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Google I/O is happening now, but the keynote happened yesterday. You probably didn't have three hours free to watch it, but you may be curious about what's in the Google product pipeline.
Smartwatches. An Android visual overhaul. Car stereos. Fitness trackers. A major Google Docs update. And a clear vision: Google as your constant companion, handling everything.
Google Docs is a great app, especially for collaborative writing. But for the most part, legal professionals still flock to Microsoft Office. Why? Familiarity is a big reason, but Google Docs also lacked a vital feature: redlining.
With "Suggestive Edits," Google finally adds a track changes equivalent to its already capable word processor.
Another huge upgrade: you can now seamlessly edit Microsoft Word documents, without losing formatting, and without converting back-and-forth between .docx and Google's format, reports Ars Technica.
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What is L? It's taking Google Now's card-based interface and stuffing it into the rest of the operating system. It's a minimalist visual tweak with lots of bright colors. Google calls the new scheme "Material Design" and it's not just for Android -- the bright colors, card-based interface, and minimalism will be pushed across all of Google's products in a quest for a singular design scheme, reports Engadget.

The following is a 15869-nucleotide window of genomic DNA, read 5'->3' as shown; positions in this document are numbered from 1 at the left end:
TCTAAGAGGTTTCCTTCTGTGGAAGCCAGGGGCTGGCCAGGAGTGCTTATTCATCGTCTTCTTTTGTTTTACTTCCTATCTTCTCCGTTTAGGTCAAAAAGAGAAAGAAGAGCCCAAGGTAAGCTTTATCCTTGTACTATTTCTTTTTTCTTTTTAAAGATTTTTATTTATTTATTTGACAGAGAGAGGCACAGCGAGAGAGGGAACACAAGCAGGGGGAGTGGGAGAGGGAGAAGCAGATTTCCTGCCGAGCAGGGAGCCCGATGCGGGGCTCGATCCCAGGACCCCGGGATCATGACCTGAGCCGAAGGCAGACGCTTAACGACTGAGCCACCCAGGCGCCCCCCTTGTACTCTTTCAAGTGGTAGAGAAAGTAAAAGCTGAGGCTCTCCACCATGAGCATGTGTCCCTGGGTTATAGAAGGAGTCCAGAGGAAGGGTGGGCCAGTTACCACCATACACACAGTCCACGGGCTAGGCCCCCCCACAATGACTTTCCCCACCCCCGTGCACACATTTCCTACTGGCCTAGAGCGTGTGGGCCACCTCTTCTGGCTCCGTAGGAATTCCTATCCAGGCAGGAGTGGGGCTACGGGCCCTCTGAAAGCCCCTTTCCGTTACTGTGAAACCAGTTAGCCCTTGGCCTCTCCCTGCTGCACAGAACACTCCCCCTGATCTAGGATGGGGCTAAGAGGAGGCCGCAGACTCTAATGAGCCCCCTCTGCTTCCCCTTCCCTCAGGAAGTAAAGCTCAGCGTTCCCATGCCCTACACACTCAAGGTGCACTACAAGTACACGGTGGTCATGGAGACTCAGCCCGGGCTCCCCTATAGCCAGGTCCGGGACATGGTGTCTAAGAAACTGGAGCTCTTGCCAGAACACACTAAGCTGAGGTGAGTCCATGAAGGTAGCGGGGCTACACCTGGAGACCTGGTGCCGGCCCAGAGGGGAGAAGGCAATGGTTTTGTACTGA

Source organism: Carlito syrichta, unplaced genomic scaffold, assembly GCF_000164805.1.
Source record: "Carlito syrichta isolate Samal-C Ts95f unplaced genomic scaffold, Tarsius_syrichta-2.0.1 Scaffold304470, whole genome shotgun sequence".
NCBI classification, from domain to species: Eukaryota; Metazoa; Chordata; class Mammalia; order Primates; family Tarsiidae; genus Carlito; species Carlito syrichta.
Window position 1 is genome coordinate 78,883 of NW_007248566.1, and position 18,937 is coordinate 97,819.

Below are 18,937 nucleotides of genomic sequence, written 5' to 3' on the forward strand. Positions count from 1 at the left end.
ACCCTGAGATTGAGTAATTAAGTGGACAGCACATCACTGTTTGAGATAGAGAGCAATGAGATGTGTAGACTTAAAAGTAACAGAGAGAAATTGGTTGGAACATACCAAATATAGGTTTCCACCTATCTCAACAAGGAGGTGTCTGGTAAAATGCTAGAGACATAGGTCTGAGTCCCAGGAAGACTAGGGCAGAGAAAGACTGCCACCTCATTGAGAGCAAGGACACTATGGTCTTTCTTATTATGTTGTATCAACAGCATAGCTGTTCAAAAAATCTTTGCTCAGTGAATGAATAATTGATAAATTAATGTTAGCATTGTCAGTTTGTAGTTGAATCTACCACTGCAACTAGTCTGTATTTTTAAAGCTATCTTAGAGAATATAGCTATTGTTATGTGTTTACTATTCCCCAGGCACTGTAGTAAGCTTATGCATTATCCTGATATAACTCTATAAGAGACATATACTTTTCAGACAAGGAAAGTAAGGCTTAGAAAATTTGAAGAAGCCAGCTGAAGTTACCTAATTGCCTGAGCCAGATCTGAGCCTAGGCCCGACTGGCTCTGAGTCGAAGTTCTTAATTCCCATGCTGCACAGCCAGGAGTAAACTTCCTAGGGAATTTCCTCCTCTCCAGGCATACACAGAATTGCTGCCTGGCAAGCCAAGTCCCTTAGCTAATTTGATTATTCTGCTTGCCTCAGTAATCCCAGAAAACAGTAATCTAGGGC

Also, and far more importantly: Google's adding a kill switch to allow users to remotely wipe their lost devices. Apple introduced the same feature in iOS7 and iPhone thefts plummeted shortly thereafter.
Google wants to be your one, your only, your everything. In order to do this, it's putting Android in everything: Android TV, Android Wear (smartwatches and other wearables), Android Auto, and of course, your Android phone.
Android apps (and notifications) will now work on Google's low-cost Chromebooks, which makes those pseudo-netbooks an even more viable choice for a student's computer or an on-the-road laptop (especially with the Google Docs update).
This could be unspeakably convenient -- imagine texts from your office popping up on your watch while you're on the train, or your car stereo, and you can respond by voice-to-text. Or your watch alerts you that in order to make that deposition, you need to leave now, because there is traffic on the freeway.
Always connected. All the time. It's convenient. And creepy.
Meeting with a lawyer can help you understand your options and how to best protect your rights. Visit our attorney directory to find a lawyer near you who can help.